Florence community weighs in on what’s next for Mrs. Ruby’s Corn – WBTW-TV … – WBTW – Myrtle Beach and Florence SC

At the busy intersection of South Cashua Drive and Second Loop Road, you can easily say that both CVS and Walgreens have cornered the market.

However, cornering memories may be a difficult job.

“It feels different when you ride by and don’t see her things there.  It’s kind of weird seeing it cleaned and changed the way it has,” mentioned Clint Miles, who work down the street from the abandoned property at Mullins Tool Rental.

“It was a mainstay here.  It was a landmark I guess you would call it.  You knew you were in Florence when you saw the pink Cadillac; you saw Mrs. Ruby’s property.  You knew who owned it.  You’ve seen Mrs. Ruby from around town,” he added.

For many in the Florence community, it’s been several years now since Ruby Kemmerlin’s house, affectionately known as “Mrs. Ruby’s Corner” has been a mainstay.

“I just remember riding by on the school bus and passing by and seeing the lot…of course on the other side of the rode we used to pass by the chickens,” said Lateasha Damon, owner of Exclusive Designs Styling Salon which sits almost beside the property.

“She used to have chickens and goats over there on the other side of the road,” she stated.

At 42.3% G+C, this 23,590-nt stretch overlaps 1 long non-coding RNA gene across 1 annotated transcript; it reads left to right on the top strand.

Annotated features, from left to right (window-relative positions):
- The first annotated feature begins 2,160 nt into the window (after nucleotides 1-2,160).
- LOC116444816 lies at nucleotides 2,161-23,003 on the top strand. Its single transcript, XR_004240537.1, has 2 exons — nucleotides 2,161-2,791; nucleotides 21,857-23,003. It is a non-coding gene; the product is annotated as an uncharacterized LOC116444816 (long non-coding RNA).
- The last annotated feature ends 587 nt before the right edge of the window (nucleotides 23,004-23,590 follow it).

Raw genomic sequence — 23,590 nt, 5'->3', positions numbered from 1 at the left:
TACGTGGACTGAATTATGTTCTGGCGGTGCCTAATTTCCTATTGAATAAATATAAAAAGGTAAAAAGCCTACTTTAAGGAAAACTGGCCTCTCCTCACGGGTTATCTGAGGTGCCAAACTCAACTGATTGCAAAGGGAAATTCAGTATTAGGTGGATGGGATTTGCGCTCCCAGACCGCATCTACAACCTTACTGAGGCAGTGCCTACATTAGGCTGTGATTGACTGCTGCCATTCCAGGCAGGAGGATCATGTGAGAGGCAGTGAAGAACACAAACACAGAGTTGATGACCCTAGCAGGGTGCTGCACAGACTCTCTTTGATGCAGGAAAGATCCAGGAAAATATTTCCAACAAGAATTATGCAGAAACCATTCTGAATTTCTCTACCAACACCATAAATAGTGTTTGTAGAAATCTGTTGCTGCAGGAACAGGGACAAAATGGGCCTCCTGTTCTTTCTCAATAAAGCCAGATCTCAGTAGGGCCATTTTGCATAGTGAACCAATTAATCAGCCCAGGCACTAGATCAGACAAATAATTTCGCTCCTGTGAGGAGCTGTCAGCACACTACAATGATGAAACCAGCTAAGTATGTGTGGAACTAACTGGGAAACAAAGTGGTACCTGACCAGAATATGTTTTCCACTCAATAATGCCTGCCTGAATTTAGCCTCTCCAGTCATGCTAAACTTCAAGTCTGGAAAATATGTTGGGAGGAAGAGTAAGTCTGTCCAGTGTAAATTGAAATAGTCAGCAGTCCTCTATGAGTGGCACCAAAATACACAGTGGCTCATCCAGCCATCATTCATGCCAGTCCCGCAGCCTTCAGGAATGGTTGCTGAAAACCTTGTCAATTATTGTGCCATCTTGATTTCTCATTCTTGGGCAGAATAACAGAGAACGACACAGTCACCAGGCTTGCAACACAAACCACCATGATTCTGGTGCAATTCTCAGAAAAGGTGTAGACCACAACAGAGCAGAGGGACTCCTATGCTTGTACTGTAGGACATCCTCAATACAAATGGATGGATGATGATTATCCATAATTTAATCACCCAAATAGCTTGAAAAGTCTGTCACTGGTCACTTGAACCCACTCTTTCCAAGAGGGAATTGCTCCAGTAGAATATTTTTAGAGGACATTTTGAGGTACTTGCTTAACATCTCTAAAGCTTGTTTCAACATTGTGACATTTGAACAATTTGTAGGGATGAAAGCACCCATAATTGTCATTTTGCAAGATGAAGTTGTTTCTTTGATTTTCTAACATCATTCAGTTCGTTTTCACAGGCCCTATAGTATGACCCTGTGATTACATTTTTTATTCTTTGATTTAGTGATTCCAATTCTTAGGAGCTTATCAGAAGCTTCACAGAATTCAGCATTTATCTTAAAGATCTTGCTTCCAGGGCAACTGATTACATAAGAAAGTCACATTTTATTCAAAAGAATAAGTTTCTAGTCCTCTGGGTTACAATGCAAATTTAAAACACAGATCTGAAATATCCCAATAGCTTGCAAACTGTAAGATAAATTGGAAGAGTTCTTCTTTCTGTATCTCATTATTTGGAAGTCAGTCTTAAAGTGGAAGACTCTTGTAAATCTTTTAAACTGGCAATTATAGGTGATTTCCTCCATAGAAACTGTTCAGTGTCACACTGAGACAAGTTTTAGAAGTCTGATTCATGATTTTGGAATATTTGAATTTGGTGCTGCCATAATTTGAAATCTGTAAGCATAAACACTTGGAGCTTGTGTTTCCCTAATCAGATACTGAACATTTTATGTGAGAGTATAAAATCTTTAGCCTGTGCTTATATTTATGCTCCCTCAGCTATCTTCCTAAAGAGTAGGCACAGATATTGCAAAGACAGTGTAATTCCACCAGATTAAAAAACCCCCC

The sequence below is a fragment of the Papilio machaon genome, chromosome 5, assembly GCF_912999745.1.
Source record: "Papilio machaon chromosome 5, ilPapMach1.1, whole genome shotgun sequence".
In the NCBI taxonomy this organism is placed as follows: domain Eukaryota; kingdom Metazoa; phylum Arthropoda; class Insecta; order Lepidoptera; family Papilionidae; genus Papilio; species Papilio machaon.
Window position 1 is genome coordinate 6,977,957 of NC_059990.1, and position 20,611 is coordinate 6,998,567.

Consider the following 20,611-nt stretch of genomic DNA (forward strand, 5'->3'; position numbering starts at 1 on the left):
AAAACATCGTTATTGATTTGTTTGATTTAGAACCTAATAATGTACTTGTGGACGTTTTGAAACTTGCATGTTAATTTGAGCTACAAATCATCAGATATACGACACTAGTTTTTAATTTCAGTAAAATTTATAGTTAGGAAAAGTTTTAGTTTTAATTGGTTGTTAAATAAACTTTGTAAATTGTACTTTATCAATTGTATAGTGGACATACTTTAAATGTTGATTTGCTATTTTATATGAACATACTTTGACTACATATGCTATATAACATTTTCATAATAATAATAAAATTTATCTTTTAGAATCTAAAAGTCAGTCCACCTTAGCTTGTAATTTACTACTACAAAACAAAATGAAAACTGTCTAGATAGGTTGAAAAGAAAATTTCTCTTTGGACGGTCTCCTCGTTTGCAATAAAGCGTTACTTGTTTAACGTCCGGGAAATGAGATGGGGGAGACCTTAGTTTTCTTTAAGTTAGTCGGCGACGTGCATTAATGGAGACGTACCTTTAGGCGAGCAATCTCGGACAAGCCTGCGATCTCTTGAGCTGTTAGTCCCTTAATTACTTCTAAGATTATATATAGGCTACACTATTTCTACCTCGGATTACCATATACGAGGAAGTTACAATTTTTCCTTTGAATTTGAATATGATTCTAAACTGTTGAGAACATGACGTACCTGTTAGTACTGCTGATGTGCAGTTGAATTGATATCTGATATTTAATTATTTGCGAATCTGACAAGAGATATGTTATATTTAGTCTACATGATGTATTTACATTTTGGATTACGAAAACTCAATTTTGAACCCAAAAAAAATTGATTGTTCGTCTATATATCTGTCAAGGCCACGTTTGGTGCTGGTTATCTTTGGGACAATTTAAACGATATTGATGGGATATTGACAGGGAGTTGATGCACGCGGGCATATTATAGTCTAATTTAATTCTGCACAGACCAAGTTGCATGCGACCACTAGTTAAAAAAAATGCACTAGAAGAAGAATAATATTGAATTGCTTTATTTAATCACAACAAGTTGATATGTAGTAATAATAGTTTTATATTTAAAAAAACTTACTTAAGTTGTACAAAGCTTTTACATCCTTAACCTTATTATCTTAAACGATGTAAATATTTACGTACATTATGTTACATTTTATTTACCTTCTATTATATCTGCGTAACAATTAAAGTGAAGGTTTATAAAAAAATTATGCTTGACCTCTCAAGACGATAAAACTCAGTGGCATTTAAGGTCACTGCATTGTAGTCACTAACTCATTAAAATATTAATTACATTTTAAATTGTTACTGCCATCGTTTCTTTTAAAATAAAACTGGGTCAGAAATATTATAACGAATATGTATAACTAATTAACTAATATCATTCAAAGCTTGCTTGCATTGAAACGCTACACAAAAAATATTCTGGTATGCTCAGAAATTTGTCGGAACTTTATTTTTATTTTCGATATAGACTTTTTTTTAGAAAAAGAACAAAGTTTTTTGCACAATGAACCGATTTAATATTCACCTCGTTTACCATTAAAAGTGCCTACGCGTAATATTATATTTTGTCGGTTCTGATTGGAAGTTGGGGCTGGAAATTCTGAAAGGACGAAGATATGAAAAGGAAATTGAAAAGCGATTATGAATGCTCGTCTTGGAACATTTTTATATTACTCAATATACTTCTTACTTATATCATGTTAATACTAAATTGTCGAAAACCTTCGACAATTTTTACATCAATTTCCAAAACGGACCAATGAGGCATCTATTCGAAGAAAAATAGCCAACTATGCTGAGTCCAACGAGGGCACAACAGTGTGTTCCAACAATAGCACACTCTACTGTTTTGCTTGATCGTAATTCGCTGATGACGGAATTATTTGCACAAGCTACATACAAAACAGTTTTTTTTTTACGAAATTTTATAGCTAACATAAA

Kemmerlin was full of stories and subject to rumors over the years.

However, last week the Drs. Bruce and Lee Foundation bought the two acres of land for $1.1 million.

They have plans to build a commercial business.

“I knew it would move on.  I knew it would change.  I didn’t want to see it change but I knew in my heart it would…maybe they can bring back the pink Cadillac and build a park around the Cadillac,” Miles suggested.

“It’s just sitting there so something needs to be done rather it be another wooded area.  If they build it up and make it in to something and it brings more money on this side of town…I think we would all be happy,” Damon explained.

No concrete plans have been made for Mrs. Ruby’s corner.

With the busy intersection, the Drs. Bruce and Lee Foundation says it’s valuable because of its location and, right now, calls the purchase an investment.


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